Dramatic setting

In North Devon, Helen Werin is blown away by the beauty of a camping trip by the coast.

My super-fit daughter Elena had torn up the steep hairpin path that links Lynmouth to Lynton in less than a third of the time it would take

most people.

What she'd failed to appreciate was a taste of what we'd come to North Devon for – some of the most spectacular coastal scenery in Britain. We'd taken the easy route from Lynmouth, 500ft below, in the Victorian water-powered Cliff Railway. This gave us the chance to appreciate the glorious vistas from a rather novel perspective. The Victorians, who turned these "twin" towns into popular holiday resorts, called this place Little Switzerland. Prior to the railway I imagine our ancestors felt as if they were climbing a mountain. Times might have changed, but the diverse beauty of this area hasn't.

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From our base at Caffyn's Cross, near Lynton, we could explore the golden sand beaches dotted between some of the highest cliffs in Britain, wander through the wooded valleys and across the wild heaths of Exmoor and meander through postcard-pretty villages.

The tourist brochure says there's enough "to keep you here forever". That almost happened to me as I rounded the top of Lantern Hill above Ilfracombe's harbour. I was blown off my feet by a powerful gust of wind and, but for the lightning reaction of my husband, I would have fallen on to the roof of the lifeboat station below. Scary stuff, certainly, but an experience the 13 members of the Davie family, who lived in the tiny house here in the mid-19th century maintaining the light, would have had to guard against daily.

The sand is unappealing, coarse and dark from the massive slate cliffs looming over the coves. What lured the ultra- modest Victorians here was the sheltered nature of the series of small coves, each separated from the last (and from the opposite sex) by tunnels. The coves are still home to large pools at low tide. Tunnels Beaches are rated as among the best in the country for rock pools, a view my youngest daughter Sophie would eagerly agree with. For me, by far the most interesting thing was reading old newspaper articles along the walls which offer amusing insights into Victorian seaside etiquette. Ladies were advised to leave corsets at home when rowing.

The perils of water and weather are shown by a poignant and graphic exhibition in Lynmouth's Memorial Hall of the floods in August 1952 which claimed more than 30 lives and destroyed 60 buildings. Water flowed off Exmoor after torrential rain, turning the East and West Lyn rivers into a raging torrent which swept 8,000 tons of boulders and 114,000 tons of debris through Lynmouth. Dramatic photographs and compelling newspaper accounts are shown alongside a model of the village, since rebuilt, before the flood.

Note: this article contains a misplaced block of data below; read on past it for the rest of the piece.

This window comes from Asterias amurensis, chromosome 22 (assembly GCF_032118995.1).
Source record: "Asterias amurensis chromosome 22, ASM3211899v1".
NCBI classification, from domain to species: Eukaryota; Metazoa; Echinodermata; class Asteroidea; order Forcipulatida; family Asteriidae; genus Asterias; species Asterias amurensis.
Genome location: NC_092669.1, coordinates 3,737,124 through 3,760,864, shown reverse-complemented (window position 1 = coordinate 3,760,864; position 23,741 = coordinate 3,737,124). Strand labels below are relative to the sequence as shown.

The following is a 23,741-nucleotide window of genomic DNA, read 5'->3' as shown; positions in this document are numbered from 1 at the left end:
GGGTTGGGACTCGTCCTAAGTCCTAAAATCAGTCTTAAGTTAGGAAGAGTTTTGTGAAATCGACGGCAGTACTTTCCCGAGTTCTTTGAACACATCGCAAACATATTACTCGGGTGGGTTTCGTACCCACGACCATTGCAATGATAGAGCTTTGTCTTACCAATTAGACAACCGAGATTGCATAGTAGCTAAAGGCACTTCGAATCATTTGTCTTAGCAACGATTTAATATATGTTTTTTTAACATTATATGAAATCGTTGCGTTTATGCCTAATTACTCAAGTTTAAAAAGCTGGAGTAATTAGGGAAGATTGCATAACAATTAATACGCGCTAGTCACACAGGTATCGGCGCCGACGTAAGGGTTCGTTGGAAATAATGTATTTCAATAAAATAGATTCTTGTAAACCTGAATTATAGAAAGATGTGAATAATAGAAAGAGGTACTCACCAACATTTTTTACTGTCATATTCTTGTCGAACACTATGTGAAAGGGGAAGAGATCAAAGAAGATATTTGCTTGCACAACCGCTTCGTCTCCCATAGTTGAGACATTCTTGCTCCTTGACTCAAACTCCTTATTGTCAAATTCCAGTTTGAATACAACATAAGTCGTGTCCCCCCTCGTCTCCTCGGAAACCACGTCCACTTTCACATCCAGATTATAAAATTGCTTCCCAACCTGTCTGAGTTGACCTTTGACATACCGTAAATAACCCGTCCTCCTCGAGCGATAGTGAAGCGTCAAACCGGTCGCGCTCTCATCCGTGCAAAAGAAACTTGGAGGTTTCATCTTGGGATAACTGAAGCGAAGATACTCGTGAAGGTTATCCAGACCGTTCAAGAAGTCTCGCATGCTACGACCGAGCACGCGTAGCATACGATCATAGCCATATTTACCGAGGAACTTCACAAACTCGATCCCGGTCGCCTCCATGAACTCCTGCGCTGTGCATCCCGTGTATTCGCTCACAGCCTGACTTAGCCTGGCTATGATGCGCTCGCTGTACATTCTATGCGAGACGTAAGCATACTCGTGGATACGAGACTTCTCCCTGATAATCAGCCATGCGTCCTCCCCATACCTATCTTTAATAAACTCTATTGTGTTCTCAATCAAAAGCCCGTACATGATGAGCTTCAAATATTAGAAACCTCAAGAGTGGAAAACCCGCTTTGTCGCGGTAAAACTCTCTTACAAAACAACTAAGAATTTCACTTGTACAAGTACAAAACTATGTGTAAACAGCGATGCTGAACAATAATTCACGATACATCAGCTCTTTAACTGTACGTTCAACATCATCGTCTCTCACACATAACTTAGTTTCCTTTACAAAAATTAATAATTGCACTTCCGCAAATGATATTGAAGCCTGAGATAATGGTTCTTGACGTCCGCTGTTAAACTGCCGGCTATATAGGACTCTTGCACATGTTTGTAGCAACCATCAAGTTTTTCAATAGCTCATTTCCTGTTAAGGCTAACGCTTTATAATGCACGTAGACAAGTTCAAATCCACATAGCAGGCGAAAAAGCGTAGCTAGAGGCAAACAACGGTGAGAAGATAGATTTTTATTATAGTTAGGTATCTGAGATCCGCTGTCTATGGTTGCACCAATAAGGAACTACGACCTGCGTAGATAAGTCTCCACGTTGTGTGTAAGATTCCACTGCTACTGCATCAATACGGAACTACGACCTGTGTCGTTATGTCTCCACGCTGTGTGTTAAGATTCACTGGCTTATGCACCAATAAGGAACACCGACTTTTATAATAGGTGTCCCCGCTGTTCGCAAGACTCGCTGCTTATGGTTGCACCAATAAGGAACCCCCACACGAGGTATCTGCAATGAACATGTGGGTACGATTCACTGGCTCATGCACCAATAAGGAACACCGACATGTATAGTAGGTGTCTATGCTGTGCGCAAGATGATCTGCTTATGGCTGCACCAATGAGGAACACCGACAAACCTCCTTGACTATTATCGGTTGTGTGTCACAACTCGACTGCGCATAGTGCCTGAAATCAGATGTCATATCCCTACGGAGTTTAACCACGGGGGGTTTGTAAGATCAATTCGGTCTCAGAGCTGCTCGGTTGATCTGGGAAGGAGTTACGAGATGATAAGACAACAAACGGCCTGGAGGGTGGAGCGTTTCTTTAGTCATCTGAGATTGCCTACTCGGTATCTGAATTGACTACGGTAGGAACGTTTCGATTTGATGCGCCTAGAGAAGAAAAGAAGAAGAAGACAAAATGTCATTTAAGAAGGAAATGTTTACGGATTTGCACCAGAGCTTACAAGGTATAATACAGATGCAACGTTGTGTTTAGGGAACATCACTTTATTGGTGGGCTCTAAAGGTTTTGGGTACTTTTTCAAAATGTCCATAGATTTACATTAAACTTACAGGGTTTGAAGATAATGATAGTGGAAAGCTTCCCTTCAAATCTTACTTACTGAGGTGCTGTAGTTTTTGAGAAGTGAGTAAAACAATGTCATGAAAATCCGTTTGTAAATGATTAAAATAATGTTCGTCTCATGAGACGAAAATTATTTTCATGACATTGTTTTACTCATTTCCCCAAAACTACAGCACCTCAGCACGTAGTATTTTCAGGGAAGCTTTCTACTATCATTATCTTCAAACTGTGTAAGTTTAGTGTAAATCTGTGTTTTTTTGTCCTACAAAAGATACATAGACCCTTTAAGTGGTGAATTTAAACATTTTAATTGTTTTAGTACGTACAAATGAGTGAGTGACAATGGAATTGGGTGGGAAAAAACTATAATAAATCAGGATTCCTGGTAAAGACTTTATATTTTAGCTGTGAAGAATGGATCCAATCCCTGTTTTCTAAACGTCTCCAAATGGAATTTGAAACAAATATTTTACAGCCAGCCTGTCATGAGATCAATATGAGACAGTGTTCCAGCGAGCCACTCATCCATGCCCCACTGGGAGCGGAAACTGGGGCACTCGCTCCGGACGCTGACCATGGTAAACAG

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We also had a lesson in just how powerful the weather in coastal North Devon can be as 60mph winds rocked our campsite, destroying five tents and seven awnings.

As testament to the appeal of the area, one group who had been made tentless went all the way home to Oxfordshire to pick up a replacement tent and came back the next day.

They were soon joined by others, who had decamped on the site manager's advice to bed and breakfast accommodation nearby. We stood in torrential rain at pretty Watersmeet, just outside Lynton, where the Hoar Oak Water and the East Lyn rivers produce an awesome torrent. We sat at the edge of the Valley of the Rocks to admire the glorious sunset while dozens of goats skipped around us. Whatever we did, we were captivated by a North Devon which by turns is exciting, tranquil, challenging or relaxing. But never for a moment dull.

What else to see and do

The South West Coast Path runs through North Devon on its 630-mile journey around the South West Peninsula, taking in spectacular coastal views. For an easy half-hour walk along a small part of it, take the path which hugs the cliffs from Lynmouth to the Valley of the Rocks, or pick up a longer walk from Combe Martin.

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There are several beautiful and well-signposted walks of varying lengths around Watersmeet and in the East Lyn river valley, taking in the woodlands, waterfalls and boulder-filled streams of this deep gorge. It's a haven for butterflies, otters, birds, salmon and other wildlife. There is easy access from Lynmouth.

Woolacombe beach, with its three miles of sand, has been rated one of the top 10 beaches in the world. Croyde, Saunton and Westward Ho! are all firm favourites with watersports enthusiasts, including surfers, kite-surfers and kayakers who come for the powerful Atlantic waves. There are shingle beaches at Clovelly, Lynmouth, Lee and Ilfracombe.

Lynton and Barnstaple Narrow Gauge Steam Railway runs through picturesque countryside from Woody Bay Station to Killington Turn, one mile away. There's an excellent, cheap, fund-raising second-hand book shop at the station.

Visitors to Arlington Court, a Regency house on the edge of Exmoor, are

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greeted as guests, at the stipulation of Rosalie Chichester, who left her magnificent estate to the National Trust.

The estate also houses the trust's largest collection of horse-drawn carriages. www.nationaltrust.org.uk

Watermouth Castle's gardens are lovely. A variety of children's rides

are included in admission to the castle (off the A399 between Ilfracombe and Combe Martin).

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At the North Devon Karting Centre in Barnstaple drivers are divided according to experience and nerve.

North Devon – Useful websites

Herlen Werin stayed at the Camping and Caravanning Club site, Caffyn's Cross, near Lynton.







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